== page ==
In light of the evidence-based ergogenic benefits that caffeine and nitrate supplementation may provide, athletes, coaches and allied personnel need to carefully consider the timing, frequency and appropriateness of utilising supplements. For example, with a growth and development perspective, at what age is it appropriate for young athletes to expedite marginal gains with the use of supplements? Also, athletes need to validate how they respond to supplements in training before considering their usefulness and viability in competition. Once athletes and their support network have satisfied efficacy and confidence in protocols to be applied, supplements should not be used on a regular basis, given that there is very little known about longer-term effects of chronic use, and at what point athletes will respond with diminishing returns.


Peeling, P., et al (Int J Sport Nutr Ex Metab, 2018). Evidence-based supplements for the enhancement of athletic performance
Ganio, M., et al. (J Strength Cond Res, 2009). Effect of caffeine on sport-specific endurance performance: A systematic review.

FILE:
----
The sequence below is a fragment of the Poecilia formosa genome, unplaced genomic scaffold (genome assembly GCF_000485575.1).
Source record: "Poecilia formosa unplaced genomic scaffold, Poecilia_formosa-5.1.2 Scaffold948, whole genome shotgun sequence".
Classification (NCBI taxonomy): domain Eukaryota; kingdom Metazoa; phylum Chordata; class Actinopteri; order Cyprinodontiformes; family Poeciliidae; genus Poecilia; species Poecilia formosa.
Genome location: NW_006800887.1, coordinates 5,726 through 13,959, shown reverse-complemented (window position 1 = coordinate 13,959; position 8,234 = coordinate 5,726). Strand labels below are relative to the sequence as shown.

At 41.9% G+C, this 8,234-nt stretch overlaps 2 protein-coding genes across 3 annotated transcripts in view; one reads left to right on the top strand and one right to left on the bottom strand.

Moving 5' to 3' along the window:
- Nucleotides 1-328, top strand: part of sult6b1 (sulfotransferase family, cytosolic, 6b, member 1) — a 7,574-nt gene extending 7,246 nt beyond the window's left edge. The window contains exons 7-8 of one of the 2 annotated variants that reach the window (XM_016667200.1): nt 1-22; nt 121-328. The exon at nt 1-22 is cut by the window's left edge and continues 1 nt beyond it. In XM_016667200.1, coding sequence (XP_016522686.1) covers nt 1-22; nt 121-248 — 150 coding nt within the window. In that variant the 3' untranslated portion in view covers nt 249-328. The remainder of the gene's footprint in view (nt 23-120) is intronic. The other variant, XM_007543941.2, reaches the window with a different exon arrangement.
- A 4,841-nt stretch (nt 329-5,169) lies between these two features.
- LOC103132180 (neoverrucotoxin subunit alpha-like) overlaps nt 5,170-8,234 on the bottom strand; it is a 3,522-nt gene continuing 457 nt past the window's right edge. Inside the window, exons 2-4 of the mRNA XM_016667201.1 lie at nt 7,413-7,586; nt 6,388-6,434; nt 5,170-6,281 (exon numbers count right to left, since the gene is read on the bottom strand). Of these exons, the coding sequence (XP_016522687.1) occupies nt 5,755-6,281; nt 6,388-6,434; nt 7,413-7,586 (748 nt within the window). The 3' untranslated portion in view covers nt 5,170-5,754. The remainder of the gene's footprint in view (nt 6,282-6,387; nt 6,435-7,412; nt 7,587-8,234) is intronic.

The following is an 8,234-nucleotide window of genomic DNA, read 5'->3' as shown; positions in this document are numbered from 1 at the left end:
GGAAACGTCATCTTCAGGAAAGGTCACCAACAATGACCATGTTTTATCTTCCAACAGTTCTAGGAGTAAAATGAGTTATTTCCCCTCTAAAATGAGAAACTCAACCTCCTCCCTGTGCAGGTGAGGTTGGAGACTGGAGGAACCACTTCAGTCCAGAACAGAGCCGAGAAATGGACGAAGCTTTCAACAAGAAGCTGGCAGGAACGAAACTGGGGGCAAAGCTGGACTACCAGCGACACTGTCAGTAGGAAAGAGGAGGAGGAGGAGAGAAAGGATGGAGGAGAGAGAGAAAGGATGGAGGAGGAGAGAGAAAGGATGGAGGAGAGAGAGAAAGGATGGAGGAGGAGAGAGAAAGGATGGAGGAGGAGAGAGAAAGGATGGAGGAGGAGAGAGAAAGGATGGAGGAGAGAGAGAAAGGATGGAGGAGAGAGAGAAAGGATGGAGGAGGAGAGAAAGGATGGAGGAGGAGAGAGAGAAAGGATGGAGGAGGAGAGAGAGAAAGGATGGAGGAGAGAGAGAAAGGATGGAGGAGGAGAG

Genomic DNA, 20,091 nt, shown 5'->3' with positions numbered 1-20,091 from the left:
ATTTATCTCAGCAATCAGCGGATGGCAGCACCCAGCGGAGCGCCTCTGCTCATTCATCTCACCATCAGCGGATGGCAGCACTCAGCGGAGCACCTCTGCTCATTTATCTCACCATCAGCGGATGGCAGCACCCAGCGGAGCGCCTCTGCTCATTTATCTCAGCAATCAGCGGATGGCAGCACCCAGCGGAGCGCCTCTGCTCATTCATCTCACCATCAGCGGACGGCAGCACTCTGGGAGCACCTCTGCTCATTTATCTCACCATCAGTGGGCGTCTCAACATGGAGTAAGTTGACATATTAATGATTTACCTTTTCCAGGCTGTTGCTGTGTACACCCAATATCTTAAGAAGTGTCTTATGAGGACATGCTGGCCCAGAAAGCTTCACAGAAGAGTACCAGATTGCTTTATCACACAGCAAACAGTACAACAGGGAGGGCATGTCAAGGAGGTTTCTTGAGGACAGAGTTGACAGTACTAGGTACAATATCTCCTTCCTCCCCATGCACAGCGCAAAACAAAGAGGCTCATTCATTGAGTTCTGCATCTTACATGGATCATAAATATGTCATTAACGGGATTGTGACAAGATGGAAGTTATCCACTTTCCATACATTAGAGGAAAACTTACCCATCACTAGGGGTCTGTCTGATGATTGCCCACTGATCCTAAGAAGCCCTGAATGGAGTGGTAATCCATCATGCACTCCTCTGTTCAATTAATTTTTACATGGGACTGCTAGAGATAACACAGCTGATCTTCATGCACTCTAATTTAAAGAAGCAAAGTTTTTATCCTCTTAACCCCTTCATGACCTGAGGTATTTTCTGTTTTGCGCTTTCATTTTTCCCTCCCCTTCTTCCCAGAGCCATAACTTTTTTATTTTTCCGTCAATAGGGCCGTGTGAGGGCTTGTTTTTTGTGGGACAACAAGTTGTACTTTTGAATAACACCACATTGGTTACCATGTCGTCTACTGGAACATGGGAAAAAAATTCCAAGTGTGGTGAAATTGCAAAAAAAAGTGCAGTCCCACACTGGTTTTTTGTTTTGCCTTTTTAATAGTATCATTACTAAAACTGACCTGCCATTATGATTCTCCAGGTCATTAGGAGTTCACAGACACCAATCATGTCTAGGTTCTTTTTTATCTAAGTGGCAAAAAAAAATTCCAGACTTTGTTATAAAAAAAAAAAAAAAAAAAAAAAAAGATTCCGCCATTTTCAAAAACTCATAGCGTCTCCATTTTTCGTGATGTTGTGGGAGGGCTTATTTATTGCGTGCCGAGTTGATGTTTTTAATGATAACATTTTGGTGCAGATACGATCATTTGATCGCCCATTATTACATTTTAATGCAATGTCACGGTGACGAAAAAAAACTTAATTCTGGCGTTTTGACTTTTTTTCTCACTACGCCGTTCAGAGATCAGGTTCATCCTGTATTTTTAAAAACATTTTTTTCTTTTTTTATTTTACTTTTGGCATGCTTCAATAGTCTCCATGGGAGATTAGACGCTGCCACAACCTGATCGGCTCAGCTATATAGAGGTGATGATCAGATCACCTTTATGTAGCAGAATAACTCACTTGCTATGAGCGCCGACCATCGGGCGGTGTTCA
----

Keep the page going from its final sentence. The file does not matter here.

Talanian, J.L., & Spriet, L.L. (App Physiol Nutr Metab, 2016). Low and moderate doses of caffeine late in exercise improve performance in trained cyclists.
Paton, C., et al. (J Sp Sc, 2015). Effects of caffeine chewing gum on race performance and physiology in male and female cyclists.
Jones, A.M. (Sp Med, 2014). Dietary nitrate supplementation and exercise performance.
McMahon, N.F., et al. (Sports Med, 2016). The effect of dietary nitrate supplementation on endurance exercise performance in healthy adults: A systematic review and meta-analysis.
Thompson, C., et al. (Nitric Oxide, 2016). Dietary nitrate supplementation improves sprint and high-intensity intermittent running performance.
Muggeridge, D.J., et al. (J Sci Med Sp, 2017). The effects of dietary nitrate supplementation on the adaptations to sprint interval training in previously untrained males.


Simon Sostaric